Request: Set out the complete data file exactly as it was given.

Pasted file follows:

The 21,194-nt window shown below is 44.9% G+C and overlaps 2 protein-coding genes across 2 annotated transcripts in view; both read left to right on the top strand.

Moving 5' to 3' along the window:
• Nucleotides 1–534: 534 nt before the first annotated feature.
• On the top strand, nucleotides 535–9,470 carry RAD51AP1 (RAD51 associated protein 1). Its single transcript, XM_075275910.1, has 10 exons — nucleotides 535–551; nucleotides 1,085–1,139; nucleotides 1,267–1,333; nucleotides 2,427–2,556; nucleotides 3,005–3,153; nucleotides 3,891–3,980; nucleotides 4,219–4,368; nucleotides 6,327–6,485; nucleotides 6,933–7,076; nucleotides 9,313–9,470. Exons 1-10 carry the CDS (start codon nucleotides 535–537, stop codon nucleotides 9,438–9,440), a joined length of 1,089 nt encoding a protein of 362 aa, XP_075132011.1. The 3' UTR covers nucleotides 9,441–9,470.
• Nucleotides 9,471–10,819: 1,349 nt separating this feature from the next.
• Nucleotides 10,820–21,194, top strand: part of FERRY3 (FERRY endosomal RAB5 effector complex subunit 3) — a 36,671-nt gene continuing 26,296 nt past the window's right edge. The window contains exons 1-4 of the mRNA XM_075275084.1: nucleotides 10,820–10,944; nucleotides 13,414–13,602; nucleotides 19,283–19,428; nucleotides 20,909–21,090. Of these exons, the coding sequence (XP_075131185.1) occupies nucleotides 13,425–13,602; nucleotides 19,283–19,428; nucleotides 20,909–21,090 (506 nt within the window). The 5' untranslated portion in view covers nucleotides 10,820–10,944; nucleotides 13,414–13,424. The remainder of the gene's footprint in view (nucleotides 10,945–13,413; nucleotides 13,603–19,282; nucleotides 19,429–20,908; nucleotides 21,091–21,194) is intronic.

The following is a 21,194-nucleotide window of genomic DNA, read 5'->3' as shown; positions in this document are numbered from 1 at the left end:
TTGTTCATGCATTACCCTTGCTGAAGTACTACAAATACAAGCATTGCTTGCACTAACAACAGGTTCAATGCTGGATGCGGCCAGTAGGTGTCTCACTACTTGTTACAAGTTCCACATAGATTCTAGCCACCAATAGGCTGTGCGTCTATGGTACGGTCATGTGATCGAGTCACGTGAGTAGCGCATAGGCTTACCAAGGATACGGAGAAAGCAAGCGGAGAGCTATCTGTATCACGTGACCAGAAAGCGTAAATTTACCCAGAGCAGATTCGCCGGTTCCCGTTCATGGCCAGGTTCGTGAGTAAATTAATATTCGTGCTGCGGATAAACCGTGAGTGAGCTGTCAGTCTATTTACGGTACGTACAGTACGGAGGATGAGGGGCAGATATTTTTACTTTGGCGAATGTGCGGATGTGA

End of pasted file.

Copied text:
The 21,194-nt window shown below is 44.9% G+C and overlaps 2 protein-coding genes across 2 annotated transcripts in view; both read left to right on the top strand.

Moving 5' to 3' along the window:
• Nucleotides 1–534: 534 nt before the first annotated feature.
• On the top strand, nucleotides 535–9,470 carry RAD51AP1 (RAD51 associated protein 1). Its single transcript, XM_075275910.1, has 10 exons — nucleotides 535–551; nucleotides 1,085–1,139; nucleotides 1,267–1,333; nucleotides 2,427–2,556; nucleotides 3,005–3,153; nucleotides 3,891–3,980; nucleotides 4,219–4,368; nucleotides 6,327–6,485; nucleotides 6,933–7,076; nucleotides 9,313–9,470. Exons 1-10 carry the CDS (start codon nucleotides 535–537, stop codon nucleotides 9,438–9,440), a joined length of 1,089 nt encoding a protein of 362 aa, XP_075132011.1. The 3' UTR covers nucleotides 9,441–9,470.
• Nucleotides 9,471–10,819: 1,349 nt separating this feature from the next.
• Nucleotides 10,820–21,194, top strand: part of FERRY3 (FERRY endosomal RAB5 effector complex subunit 3) — a 36,671-nt gene continuing 26,296 nt past the window's right edge. The window contains exons 1-4 of the mRNA XM_075275084.1: nucleotides 10,820–10,944; nucleotides 13,414–13,602; nucleotides 19,283–19,428; nucleotides 20,909–21,090. Of these exons, the coding sequence (XP_075131185.1) occupies nucleotides 13,425–13,602; nucleotides 19,283–19,428; nucleotides 20,909–21,090 (506 nt within the window). The 5' untranslated portion in view covers nucleotides 10,820–10,944; nucleotides 13,414–13,424. The remainder of the gene's footprint in view (nucleotides 10,945–13,413; nucleotides 13,603–19,282; nucleotides 19,429–20,908; nucleotides 21,091–21,194) is intronic.

The following is a 21,194-nucleotide window of genomic DNA, read 5'->3' as shown; positions in this document are numbered from 1 at the left end:
TTGTTCATGCATTACCCTTGCTGAAGTACTACAAATACAAGCATTGCTTGCACTAACAACAGGTTCAATGCTGGATGCGGCCAGTAGGTGTCTCACTACTTGTTACAAGTTCCACATAGATTCTAGCCACCAATAGGCTGTGCGTCTATGGTACGGTCATGTGATCGAGTCACGTGAGTAGCGCATAGGCTTACCAAGGATACGGAGAAAGCAAGCGGAGAGCTATCTGTATCACGTGACCAGAAAGCGTAAATTTACCCAGAGCAGATTCGCCGGTTCCCGTTCATGGCCAGGTTCGTGAGTAAATTAATATTCGTGCTGCGGATAAACCGTGAGTGAGCTGTCAGTCTATTTACGGTACGTACAGTACGGAGGATGAGGGGCAGATATTTTTACTTTGGCGAATGTGCGGATGTGA